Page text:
Mike Lavigne/Puget Studios/Jazdoc – Evolution Acoustic MM7

The Evolution Acoustic MM7MM7 with Dartzeel, Wave KInetics NVS, Mike Lavigne, Lampi

Mike’s System:

Analog–Wave Kinetics NVS tt, Durand Telos + Sapphire Telos tonearms, Clearaudio Goldfinger Statement, Ortofon MC Anna cartridges, Studer A-820 (2, 1/4″ & 1/2″),Digital–Lampizator SE Golden Gate dac, CAPSv4 hot-rodded server, 24 tb NAS Preamp–darTZeel NHB-18NS w/2 phonos, King-Cello tape repro, Amplifers–darTZeel NHB-458 mono blocks Speakers–Evolution Acoustics MM7

Accessories:Equi=tech 10WQ, (10) Abso Fid PC & (2) Evo Acou PC. *Evo Acou 12′ TRSC and 8m + 1.25m ‘zeel’ ic’s, Tara Labs GME w/HRX 2m RCA’s. *Tripoint Troy Sig, Entreq Silver Tellus + Poseidon, Herzan TS-140 & TS-150, Wave Kinetics A10 U8’s + 2NS, Adona GTX.

After listening to the Apogee Full Ranges in San Diego, I got off at Seattle. Marty had twice told me over the period of last year that this should be my next visit, there is a lot that even he learned from Mike’s system. I would also stop by at Puget Studios (Bruce B) and Jazdoc’s place.

The first thing that strikes you when you enter Mike’s room is, well, the room. Designed almost 12 years ago by Charlie Heston, recording engineer on Led Zep II, and who was part of Rives Audio, it has been worked on by Mike since. When I say that, think about it for a minute…or let me put it another way – Mike has been in that room for 5 hours a day for the last 12 years working on a room already designed by the recording engineer of Led Zep II. Capiche?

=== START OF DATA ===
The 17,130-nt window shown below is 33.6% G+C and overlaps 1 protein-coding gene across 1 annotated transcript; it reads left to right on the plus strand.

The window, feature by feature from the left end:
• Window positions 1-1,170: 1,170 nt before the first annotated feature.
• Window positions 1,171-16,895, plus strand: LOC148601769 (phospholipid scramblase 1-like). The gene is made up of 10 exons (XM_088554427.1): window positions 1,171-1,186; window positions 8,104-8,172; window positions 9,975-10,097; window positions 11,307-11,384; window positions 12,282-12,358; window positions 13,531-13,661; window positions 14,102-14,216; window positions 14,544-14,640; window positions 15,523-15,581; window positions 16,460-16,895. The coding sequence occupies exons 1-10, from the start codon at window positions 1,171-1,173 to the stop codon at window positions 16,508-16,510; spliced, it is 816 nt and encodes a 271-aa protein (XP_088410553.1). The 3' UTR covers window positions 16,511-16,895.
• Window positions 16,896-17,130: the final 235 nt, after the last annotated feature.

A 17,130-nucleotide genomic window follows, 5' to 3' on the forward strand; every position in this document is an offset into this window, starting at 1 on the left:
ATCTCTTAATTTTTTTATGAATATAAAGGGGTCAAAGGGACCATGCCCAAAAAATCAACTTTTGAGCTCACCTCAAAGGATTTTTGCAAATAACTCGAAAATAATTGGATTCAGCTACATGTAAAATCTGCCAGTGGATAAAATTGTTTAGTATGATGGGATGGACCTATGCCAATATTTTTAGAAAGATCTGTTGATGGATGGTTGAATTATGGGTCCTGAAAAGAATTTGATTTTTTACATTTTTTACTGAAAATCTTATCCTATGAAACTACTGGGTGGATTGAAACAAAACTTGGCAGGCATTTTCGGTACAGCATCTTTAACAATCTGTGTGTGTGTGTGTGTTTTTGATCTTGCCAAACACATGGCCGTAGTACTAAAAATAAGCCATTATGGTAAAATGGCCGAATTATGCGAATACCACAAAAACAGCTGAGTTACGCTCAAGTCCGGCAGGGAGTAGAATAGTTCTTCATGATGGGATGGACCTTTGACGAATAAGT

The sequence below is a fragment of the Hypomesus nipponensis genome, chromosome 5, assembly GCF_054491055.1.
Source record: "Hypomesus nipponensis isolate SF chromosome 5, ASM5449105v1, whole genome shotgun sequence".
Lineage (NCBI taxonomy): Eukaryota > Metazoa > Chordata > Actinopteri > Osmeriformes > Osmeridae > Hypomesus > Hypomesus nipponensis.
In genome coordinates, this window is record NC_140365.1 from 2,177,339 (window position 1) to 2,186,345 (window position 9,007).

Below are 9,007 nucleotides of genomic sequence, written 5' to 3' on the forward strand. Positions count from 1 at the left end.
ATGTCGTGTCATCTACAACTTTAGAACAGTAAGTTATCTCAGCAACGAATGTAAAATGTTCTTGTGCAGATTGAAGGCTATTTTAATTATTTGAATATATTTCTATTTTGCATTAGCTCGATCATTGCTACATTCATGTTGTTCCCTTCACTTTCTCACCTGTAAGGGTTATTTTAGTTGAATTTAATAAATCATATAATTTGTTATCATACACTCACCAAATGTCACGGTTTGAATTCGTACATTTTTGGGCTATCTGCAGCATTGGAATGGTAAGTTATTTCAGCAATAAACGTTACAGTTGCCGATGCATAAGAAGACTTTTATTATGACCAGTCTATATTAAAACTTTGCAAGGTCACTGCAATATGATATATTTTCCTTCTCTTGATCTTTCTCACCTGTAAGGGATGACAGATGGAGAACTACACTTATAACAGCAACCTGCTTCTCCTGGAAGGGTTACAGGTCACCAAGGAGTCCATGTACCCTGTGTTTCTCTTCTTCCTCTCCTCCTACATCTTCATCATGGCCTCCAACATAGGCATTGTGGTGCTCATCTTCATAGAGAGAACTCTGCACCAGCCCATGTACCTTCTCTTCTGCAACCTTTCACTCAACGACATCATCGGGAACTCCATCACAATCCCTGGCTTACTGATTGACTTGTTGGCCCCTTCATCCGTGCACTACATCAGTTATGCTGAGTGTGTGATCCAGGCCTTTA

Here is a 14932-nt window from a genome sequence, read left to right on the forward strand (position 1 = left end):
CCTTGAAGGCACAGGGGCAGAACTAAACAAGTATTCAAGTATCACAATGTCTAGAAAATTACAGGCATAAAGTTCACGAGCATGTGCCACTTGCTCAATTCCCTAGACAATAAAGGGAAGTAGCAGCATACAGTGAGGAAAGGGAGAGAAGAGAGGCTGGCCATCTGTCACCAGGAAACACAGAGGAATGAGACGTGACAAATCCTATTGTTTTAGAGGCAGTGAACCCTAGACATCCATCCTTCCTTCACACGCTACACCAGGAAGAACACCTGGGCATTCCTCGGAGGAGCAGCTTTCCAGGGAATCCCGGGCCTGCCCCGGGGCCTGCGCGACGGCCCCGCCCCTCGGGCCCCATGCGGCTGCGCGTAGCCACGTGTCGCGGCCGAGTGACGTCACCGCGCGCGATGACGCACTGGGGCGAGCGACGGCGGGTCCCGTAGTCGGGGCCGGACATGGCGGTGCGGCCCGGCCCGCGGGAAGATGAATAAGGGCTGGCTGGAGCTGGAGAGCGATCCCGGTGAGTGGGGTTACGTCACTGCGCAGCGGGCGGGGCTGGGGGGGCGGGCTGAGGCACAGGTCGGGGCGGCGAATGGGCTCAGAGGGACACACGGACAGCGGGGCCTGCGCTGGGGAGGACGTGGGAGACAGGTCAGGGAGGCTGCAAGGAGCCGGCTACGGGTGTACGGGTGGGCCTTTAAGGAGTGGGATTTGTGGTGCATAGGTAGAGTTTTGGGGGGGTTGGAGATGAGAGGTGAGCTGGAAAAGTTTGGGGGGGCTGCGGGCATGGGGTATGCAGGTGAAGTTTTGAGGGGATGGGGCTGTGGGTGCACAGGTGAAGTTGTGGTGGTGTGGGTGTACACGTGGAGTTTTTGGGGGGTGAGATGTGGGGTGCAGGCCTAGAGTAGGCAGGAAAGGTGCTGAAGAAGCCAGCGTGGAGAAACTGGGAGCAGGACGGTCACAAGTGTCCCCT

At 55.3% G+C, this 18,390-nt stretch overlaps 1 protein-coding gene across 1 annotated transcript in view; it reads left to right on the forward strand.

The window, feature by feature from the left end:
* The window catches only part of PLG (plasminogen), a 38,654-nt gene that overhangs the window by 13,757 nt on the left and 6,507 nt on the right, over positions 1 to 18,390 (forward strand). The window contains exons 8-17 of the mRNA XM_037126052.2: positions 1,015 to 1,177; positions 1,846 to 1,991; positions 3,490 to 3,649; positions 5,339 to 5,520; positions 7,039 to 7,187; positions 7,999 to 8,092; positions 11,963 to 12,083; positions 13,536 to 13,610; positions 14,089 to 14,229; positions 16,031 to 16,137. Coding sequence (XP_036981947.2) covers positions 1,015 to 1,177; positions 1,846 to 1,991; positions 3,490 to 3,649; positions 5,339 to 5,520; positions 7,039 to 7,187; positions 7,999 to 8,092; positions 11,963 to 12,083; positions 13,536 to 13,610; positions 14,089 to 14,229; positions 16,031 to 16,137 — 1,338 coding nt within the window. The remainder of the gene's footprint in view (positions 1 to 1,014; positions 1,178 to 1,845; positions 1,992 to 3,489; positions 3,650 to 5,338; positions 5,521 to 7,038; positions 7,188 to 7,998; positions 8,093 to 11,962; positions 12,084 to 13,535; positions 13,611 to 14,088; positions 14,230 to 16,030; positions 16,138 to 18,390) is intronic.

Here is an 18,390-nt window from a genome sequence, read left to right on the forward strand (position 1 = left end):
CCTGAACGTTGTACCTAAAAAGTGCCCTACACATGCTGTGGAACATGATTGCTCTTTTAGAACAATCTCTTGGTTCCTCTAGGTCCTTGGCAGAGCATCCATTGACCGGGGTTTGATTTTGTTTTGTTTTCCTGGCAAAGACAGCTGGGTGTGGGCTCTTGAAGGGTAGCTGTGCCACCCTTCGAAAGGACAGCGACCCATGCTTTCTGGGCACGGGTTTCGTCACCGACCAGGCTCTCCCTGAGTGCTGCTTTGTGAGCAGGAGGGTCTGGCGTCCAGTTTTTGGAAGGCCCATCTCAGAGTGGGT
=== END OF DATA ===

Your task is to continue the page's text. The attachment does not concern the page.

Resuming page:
There is not a single spec of dust in that room. On the barn, detached from the house, and powered by equitech and dead quiet.

Before I move on, just a caveat – Mike and his friends were very open that the room has moved through troughs and peaks over the last few years. Mike reckons that when Steve visited him 2 years ago, the system was 50% of what it is now, and when Marty visited him 6 months ago, it was roughly 70% of what it is now. So, depending on when you visited Mike, you may or may not relate to my experiences.

We started off listening to the Lampi. I had brought along the special Lampi 45 valves, which we both found to be better than the Elrog 300bs though only a brief 5 minute play. I sold my own Elrogs ASAP when I first compared them. 

Clearaudio Goldfinger Statement vs the Ortofon Anna

I listened to some digital and, having got a whiff of the system, I started playing my demo LPs. On Mike’s Wave Kinetics NVS, you can easily alternate the Clearaudio Goldfinger Statement (GFS) on the Durand Kairos Sapphire arm with the Ortofon Anna on the Durand Telos (the lower model, though still higher than the Talea). The Darteel pre/phono is linked by the Zeel interconnect to the 160k Dart amps. I won’t go through his cable and grounding details which you can find elsewhere on the forum.


We first played the Bruch Scottish fantasia with the GFS, followed by the Anna. On this, I preferred the Anna it had a bit more real edge and timbre of the violin.

Then we played Winterreise. The vocals were much deeper behind the speakers on the GFS, but the timbre of piano, the nuance, was better on the Anna.

I consistently preferred the piano on the Anna. We followed this up with Rubinstein’s Beethoven Emperor RCA, where the nuances of the piano were easily audible on the Anna. Then we moved to Richter Liszt Piano Concerto (Phillips), which has a high bass piano, and that had more clarity on the Anna. Had the same conclusion when we compared on the Mozart Piano Sonatas the next day